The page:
The cloud service is storing the encrypted user credentials for the machine. However, it can't decrypt the credentials because the private key only exists on the desktop machine. The user can delete this connection at any point, and the stored encrypted credentials will also be deleted.

  5. When a desktop flow is run from the cloud, it uses a previously established connection selected in the Run a flow built with Power Automate for desktop action.

  6. When the desktop flow job is sent from the cloud to the desktop, it includes the encrypted credentials stored in the connection. These credentials are then decrypted on the desktop using the secret private key, and they're used to sign in as the given user account.

Session credential lifecycle diagram.

Although the logical data flow is from the cloud to the desktop, the connection is established from the desktop to the cloud. It uses Azure Relay to connect to the cloud using an outgoing web request.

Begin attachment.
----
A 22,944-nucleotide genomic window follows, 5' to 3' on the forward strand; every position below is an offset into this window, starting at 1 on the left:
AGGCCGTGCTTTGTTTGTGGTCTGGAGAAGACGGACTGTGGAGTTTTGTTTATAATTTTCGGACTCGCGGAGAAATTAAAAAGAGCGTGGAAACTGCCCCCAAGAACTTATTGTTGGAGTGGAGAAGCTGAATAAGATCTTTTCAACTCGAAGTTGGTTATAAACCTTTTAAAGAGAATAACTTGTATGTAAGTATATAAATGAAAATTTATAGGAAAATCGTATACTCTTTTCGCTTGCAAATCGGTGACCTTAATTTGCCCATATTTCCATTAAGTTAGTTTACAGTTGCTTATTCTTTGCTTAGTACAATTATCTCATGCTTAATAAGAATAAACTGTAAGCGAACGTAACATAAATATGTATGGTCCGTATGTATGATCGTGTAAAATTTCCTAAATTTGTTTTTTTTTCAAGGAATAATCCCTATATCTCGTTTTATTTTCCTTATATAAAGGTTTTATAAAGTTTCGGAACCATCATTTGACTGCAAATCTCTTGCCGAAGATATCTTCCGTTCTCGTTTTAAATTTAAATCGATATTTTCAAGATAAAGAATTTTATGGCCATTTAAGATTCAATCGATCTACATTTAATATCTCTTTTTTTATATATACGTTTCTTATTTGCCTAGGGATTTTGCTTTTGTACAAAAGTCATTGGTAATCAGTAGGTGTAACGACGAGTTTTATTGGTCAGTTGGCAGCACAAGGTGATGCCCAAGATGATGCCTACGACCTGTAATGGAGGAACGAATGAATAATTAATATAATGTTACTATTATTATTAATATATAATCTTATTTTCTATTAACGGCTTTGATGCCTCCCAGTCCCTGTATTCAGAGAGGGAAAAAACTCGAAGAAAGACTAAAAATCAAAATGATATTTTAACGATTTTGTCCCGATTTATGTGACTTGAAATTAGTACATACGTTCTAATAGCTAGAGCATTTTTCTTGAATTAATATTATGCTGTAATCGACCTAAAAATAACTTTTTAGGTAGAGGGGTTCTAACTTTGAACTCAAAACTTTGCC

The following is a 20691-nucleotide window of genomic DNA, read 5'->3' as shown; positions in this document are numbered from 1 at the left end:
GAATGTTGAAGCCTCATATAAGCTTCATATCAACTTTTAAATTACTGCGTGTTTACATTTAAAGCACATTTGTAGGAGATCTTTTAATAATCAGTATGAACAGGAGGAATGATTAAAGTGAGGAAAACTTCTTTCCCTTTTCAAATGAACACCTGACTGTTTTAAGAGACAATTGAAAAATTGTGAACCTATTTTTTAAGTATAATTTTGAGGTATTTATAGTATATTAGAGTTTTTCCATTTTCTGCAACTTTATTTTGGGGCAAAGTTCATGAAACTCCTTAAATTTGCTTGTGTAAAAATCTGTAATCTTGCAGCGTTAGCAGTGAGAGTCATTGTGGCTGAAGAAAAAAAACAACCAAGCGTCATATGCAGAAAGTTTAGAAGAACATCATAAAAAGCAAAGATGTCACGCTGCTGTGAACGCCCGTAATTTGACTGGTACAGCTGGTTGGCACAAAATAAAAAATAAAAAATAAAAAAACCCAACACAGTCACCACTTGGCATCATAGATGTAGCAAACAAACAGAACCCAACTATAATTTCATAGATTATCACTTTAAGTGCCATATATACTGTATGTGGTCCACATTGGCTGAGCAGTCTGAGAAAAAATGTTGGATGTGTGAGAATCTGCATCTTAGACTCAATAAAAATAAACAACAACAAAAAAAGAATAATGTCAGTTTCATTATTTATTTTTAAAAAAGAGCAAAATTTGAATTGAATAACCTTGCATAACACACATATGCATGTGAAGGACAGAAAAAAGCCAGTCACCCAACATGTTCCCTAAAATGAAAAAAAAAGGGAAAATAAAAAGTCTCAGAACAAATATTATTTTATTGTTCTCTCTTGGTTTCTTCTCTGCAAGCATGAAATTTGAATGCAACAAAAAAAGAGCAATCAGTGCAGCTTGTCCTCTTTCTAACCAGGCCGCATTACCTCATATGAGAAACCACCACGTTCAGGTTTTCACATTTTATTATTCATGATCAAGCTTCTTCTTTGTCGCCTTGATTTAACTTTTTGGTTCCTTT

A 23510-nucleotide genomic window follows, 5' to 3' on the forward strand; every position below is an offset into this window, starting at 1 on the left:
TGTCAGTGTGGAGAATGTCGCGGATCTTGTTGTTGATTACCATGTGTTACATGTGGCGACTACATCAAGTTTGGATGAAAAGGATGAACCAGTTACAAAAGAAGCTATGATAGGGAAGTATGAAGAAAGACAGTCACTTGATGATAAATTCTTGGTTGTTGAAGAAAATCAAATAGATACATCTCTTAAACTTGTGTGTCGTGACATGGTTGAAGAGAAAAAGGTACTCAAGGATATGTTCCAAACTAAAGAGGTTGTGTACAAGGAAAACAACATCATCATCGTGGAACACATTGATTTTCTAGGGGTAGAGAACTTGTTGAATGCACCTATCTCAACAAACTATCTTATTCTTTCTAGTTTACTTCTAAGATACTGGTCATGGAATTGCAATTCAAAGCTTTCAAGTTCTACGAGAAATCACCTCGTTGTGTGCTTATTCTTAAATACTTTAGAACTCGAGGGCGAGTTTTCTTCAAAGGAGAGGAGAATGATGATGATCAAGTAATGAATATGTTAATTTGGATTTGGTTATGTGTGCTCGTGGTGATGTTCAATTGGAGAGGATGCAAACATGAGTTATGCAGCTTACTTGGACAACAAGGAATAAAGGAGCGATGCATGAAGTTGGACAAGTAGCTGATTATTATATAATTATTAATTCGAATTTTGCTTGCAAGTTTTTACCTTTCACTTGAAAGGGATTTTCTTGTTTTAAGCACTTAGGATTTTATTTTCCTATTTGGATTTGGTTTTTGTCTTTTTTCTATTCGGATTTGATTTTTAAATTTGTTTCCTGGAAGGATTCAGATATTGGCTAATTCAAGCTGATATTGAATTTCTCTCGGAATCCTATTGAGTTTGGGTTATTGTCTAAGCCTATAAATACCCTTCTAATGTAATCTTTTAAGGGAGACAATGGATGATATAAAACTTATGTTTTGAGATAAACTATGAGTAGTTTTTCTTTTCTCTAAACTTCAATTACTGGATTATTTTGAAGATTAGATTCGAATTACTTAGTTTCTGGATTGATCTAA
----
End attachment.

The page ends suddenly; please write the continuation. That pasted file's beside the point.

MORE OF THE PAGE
If a gateway cluster is created using the on-premises data gateway, the private key used to decrypt credentials is generated on all machines in the cluster. The private key is generated using the recovery key that is requested during machine registration. The recovery key is never sent to the cloud.

If a machine group is created using direct connectivity, the group's private key is encrypted using a user-defined group password. Then, it's sent to the cloud for storage as part of the register machine request.

The encrypted private key is shared with other machines that join the group. However, as the user must first provide the password to decrypt this private key, the service can't read any stored credentials in the connection.